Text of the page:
1. Factoring linear factors.

Hi, I'm working through an exam pretest and I came across this problem. Looking through my notes, I can't find examples that show me how to do it. I'm not totally sure what it's asking.

a) Use the Remainder Theorem to find the remainder when x^3-2x^2+8x-16 is divided by x-2.

For this I did P(2) = (2)^3 -2(2)^2+8(2)-16

I got P(2) = 0 but was I supposed to plug in -2?

This is the part I'm stuck on:

b) Use your answer in part a to factor x^3-2x^2+8x-16 into linear factors allowing complex numbers. Clearly explain your reasoning.

Thanks in advance for any help I can get on this.

2. Re: Factoring linear factors.

Originally Posted by FatimaA
Hi, I'm working through an exam pretest and I came across this problem. Looking through my notes, I can't find examples that show me how to do it. I'm not totally sure what it's asking.

a) Use the Remainder Theorem to find the remainder when x^3-2x^2+8x-16 is divided by x-2.

For this I did P(2) = (2)^3 -2(2)^2+8(2)-16

I got P(2) = 0 but was I supposed to plug in -2?
Nope. You got it right. So now you know that $\displaystyle x - 2$ divides $\displaystyle x^3 - 2x^2 + 8x - 16$

Originally Posted by FatimaA
b) Use your answer in part a to factor x^3-2x^2+8x-16 into linear factors allowing complex numbers. Clearly explain your reasoning.

Thanks in advance for any help I can get on this.
Divide your polynomial by x - 2. Then note that the remaining factor is quadratic. How do you split a quadratic into its factors?

-Dan

3. Re: Factoring linear factors.

Originally Posted by FatimaA
Hi, I'm working through an exam pretest and I came across this problem. Looking through my notes, I can't find examples that show me how to do it. I'm not totally sure what it's asking.

a) Use the Remainder Theorem to find the remainder when x^3-2x^2+8x-16 is divided by x-2.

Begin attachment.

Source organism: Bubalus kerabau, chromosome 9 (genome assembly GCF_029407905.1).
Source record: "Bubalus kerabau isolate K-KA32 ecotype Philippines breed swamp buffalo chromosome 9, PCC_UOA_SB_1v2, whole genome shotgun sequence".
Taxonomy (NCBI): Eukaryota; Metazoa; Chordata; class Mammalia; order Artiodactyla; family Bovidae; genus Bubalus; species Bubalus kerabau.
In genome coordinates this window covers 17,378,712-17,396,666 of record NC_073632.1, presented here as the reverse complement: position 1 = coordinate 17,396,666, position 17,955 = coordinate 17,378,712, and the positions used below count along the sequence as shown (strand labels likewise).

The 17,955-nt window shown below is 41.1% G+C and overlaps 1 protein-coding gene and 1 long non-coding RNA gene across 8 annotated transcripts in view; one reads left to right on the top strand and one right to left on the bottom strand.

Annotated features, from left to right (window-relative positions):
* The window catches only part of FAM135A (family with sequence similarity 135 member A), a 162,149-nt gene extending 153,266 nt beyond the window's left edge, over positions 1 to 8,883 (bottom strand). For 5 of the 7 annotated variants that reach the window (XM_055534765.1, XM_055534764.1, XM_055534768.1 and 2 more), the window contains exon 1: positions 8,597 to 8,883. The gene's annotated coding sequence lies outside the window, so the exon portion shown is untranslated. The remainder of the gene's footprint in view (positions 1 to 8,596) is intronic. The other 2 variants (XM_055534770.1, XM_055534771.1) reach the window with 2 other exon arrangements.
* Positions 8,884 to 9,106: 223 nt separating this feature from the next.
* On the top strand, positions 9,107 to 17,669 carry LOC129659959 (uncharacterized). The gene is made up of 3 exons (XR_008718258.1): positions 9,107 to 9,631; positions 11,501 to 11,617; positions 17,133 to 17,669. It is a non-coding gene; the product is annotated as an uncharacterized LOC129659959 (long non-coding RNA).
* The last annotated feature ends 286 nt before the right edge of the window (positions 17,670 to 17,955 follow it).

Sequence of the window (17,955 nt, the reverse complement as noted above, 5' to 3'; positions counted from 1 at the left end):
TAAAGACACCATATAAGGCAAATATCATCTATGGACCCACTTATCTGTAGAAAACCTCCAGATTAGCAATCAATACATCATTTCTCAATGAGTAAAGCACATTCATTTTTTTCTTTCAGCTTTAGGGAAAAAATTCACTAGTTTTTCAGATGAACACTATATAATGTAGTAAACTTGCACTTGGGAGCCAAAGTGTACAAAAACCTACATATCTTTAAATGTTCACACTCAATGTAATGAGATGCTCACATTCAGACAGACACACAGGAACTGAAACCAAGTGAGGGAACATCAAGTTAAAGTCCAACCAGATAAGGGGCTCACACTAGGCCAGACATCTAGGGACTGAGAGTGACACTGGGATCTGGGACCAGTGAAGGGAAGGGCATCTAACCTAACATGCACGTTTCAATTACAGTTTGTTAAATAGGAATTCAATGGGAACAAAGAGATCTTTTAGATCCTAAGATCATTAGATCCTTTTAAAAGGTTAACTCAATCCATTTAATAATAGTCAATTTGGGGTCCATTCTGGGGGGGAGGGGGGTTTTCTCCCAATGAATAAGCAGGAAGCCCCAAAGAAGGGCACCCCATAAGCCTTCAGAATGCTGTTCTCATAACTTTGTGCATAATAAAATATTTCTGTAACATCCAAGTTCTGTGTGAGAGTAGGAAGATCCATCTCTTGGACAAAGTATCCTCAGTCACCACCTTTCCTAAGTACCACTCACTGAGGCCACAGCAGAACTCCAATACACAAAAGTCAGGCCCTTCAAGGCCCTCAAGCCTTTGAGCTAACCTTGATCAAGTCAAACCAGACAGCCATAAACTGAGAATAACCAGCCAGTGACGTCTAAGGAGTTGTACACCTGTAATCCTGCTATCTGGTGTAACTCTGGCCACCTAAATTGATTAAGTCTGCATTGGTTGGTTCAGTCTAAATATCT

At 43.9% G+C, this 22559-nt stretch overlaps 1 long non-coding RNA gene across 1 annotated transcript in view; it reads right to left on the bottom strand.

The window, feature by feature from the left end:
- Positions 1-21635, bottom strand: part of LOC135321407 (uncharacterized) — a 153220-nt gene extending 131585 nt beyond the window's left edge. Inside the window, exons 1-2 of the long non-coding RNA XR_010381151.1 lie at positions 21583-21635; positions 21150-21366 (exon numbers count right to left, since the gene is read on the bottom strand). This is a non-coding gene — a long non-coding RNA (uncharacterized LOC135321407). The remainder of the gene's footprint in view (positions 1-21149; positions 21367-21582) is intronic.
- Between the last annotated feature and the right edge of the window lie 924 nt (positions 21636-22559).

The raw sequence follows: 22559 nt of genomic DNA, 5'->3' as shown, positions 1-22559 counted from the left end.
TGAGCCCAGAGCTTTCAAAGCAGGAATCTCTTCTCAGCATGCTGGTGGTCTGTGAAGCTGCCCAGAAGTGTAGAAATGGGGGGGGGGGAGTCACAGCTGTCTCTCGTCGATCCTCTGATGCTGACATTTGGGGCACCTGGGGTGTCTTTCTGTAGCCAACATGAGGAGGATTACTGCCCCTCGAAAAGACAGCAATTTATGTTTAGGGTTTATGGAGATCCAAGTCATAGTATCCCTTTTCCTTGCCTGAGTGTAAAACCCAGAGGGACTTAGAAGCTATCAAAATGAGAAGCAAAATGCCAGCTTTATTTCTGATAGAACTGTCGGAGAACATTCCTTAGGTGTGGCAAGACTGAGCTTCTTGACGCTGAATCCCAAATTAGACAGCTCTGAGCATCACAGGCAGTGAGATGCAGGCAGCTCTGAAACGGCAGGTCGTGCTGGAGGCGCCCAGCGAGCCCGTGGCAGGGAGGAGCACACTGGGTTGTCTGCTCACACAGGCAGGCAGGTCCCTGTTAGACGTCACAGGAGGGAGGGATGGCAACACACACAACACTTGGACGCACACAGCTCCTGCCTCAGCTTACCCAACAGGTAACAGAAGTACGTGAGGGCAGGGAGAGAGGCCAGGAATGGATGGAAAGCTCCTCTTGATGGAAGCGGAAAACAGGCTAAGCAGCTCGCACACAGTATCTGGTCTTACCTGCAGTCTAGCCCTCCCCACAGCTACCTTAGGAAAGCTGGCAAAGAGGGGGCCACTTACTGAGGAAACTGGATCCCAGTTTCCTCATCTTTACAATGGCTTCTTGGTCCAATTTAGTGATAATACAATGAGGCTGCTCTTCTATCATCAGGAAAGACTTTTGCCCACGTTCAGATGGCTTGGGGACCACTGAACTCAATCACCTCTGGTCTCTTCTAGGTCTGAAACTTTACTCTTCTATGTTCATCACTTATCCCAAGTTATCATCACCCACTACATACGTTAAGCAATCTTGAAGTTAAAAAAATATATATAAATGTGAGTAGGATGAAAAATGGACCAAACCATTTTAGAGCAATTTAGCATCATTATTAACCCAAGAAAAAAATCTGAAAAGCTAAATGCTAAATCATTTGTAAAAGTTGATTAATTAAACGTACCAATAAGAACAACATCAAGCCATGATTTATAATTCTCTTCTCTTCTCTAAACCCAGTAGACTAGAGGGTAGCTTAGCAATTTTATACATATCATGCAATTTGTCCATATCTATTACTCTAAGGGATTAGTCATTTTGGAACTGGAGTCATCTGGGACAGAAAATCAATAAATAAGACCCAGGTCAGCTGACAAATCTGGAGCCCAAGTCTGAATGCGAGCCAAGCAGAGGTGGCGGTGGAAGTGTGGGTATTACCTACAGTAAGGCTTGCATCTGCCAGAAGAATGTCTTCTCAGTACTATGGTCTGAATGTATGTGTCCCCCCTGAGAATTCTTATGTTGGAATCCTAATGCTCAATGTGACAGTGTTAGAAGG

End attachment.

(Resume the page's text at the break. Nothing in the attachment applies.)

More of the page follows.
For this I did P(2) = (2)^3 -2(2)^2+8(2)-16

I got P(2) = 0 but was I supposed to plug in -2?
No, the remainder when a polynomial, p(x), is divided by x- a is p(a) so 2 is correct.
And, in fact, if you checked "the hard way" by actually dividing, you would see that x- 2 divides into $\displaystyle x^3- 2x^2= x^2(x- 2)$ exactly "$\displaystyle x^2$" times, leaving a remainder of 8x- 16= 8(x- 2) and x- 2 obviously divides evenly into that. I don't know why you are questioning you answer.

This is the part I'm stuck on:

b) Use your answer in part a to factor x^3-2x^2+8x-16 into linear factors allowing complex numbers. Clearly explain your reasoning.
You know that x- 2 is one factor. What is the quotient when you divide x^3- 2x^2+ 8x- 16 by x- 2? (Of course, I have given you the answer above.)
The quotient will be quadratic which you can factor once you know the zeros, if necessary by using the quadratic formula.

Thanks in advance for any help I can get on this.

4. Re: Factoring linear factors.

Thanks. I got:

(x^3-2x^2+8x-16)/(x-2) = x^2+8

So the answer is (x-2)(x+2i(square root 2))(x-2i(square root 2))